This week is Seniors’ Week in Alberta. Every year in this province we have the opportunity to think about what our seniors mean to our communities and what they mean to our individual lives. They are not a resource which should be taken for granted. They make up the bulk of local volunteers, they have pride in their home communities and they keep local institutions alive by their enthusiastic participation in them.
Seniors worked their entire lives to enhance the quality of life we enjoy in so many of our local communities today. When they get older and need the care of others in town, it should not be begrudged to them. If they want halls or senior centres to gather and socialize with their friends, those should be funded by local governments. If they sit down beside you in the park and just want someone to talk to, take a moment to listen. Not only will you find a wealth of stories drawn from a lifetime of experience, you will be helping them feel cared for and part of the community.
Remember those who are elderly today were once young, vigourous and vibrant. Many grew up in the community, raised their families and built the institutions we all enjoy so much: The parks, the halls, the skating rinks and soccer fields. To take someone for granted because they are elderly is really to do a disservice to yourself. One day you will walk in their shoes and understand why our seniors may move a bit slower or drive a bit more carefully than others.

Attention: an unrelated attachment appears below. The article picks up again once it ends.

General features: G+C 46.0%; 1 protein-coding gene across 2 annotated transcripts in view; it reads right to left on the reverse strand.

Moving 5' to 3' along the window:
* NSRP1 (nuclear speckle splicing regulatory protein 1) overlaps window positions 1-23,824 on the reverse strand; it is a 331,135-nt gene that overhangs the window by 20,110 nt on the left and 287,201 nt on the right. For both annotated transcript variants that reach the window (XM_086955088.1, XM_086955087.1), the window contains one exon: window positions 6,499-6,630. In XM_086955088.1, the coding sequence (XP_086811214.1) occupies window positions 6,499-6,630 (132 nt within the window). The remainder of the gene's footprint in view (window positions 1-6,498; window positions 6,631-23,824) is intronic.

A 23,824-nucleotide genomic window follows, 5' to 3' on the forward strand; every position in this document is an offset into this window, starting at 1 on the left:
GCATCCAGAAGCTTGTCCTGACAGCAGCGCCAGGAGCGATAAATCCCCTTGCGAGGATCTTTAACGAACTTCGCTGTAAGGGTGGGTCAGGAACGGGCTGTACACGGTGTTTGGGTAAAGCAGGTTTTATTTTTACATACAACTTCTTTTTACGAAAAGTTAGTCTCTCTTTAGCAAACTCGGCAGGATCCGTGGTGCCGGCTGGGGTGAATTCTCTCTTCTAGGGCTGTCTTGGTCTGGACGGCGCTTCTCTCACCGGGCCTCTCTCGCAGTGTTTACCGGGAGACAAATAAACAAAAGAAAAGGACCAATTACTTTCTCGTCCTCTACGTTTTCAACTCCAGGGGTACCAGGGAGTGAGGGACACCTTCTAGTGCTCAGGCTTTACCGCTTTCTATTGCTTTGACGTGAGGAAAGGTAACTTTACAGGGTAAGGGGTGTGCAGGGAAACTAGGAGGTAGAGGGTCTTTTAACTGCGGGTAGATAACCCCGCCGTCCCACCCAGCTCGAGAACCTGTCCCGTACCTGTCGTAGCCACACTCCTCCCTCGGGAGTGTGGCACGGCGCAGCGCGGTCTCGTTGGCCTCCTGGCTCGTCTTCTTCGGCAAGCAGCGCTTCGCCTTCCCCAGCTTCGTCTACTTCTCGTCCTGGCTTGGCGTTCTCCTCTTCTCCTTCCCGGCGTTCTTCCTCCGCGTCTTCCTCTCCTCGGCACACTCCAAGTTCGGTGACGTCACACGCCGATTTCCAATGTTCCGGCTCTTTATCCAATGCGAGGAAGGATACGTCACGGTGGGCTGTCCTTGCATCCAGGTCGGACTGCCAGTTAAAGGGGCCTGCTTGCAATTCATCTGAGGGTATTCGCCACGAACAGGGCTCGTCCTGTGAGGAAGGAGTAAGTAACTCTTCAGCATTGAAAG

To be a senior is to be someone broken in and worn smooth by the world, and made wholly unique by their personal experiences; each like a piece of perfect driftwood plucked from the beach and sculpted by the elements. Be grateful that we have them in our lives.
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